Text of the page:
Yesterday was a day full of firsts for me. It all began when I woke up in the morning and found out that one of the schools I work with (Miller-Motte College in Madison, TN) and who has a fantastic renewable energy program is game for working with Crystal and I and designing our solar power system for Tiny House. I have been struggling reading books, articles, and websites trying to grasp my little mind around such a huge concept. We have known since day one though that within year one we wanted to get off-grid and on to a solar powered system. So hearing from them and even being assigned a project manager was just an exciting time for me and one that gave me a huge boost of motivation towards the overall project. By 12pm though I had butterflies in my stomach and was getting nervous as I was in 7th grade when I had to step forward on stage that cold December night and sing my first chorus solo in front of all the middle school parents and friends. Why was I so nervous? At 12:30pm I made my guest debut as the “simple living and minimalist expert” on Backyard Poultry with the Chicken Whisperer™. As my phone alarm went off, I called in to the program, was introduced and found out that our story is...

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Tiny House and their role in disaster relief

Since early 2002 when I was serving a small church as Minister to Students I have had a heart for disaster relief. While I have never personally experienced a huge disaster I have lived through 6 hurricanes, 1 tornado, 2 blizzards, and countless tropical depressions if notable strength. The uncertainly alone of the situation can be paralyzing. Mix that with actual, physical damage and the emotions can run high. It is overwhelming, at least. After you are certain your loved ones are safe you begin to think about what you have to do next; all your insurance provider, rescue your possessions, find shelter, find out the status of your employment, etc. We have seen in recent years the damage of Katrina, the hopelessness in Haiti, and now the impending threat in Japan. In each case hundreds of thousands were (and are) left with no home, no change of clothes, no food, and no hope. But with communities like the Tiny House community and advocate groups like ShelterBox and TentsToHaiti offering temporary shelter and supplies there is a glimmer of promise for post-disaster situations. So as I prepare to donate my own resources to helping my brothers and sisters in Japan, I can’t help but to think what brilliance is waiting to be exposed in regards to temporary housing for the Japanese people. It might also be a good time...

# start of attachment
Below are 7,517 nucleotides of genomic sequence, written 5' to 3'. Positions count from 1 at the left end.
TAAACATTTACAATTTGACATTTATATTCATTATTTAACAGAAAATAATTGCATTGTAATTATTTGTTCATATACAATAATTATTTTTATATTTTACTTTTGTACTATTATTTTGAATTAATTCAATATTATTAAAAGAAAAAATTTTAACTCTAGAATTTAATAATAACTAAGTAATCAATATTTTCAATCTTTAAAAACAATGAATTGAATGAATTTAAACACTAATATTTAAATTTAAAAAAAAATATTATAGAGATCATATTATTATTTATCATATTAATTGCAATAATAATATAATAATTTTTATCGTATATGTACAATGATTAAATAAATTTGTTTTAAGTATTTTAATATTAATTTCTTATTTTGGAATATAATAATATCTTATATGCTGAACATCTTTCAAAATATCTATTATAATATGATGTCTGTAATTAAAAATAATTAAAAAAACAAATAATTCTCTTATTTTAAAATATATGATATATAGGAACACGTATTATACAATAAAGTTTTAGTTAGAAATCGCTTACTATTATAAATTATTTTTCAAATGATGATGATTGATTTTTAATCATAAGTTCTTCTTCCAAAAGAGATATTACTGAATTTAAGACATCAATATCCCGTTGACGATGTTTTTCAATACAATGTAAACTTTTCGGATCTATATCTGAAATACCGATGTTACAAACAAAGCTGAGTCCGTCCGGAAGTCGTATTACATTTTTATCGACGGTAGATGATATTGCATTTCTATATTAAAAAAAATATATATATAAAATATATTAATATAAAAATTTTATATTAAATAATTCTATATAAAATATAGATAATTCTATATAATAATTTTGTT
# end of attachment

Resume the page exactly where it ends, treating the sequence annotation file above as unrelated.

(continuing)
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Is a tiny house part of the sustainable movement?

At first glance tiny houses have the ability to seem right in line with sustainable living practices. But not all things are as they seem. Tiny houses – like any other domicile – can be as elegant and as gaudy as any other home. The materials can be all but sustainable, eco-foe, and downright toxic. Because they sit on a trailer they require a vehicle to tow which is typically gasoline-fueled. Not to mention the weight of the trailer which can cause less mile per gallon, etc. I could keep going. It isn’t hard to point out flaws in a system and elevate them to disastrous items. I want to talk about the role of the tiny house in the sustainable movement or in the greater picture of a homestead scenario. Let’s first define sustainable and the sustainable movement. Sustainability is the capacity to endure. For humans, sustainability is the potential for long-term maintenance of well being, which has environmental, economic, and social dimensions. So how then does a tiny house fit into a system that relies on the capacity to endure? For Crystal and I it means that our Tiny House will not be sitting in the backyard of a suburban plot. It will not be lakeside at a community campground. Rather it will be a more permanent dwelling space in the middle of a hobby farm (or...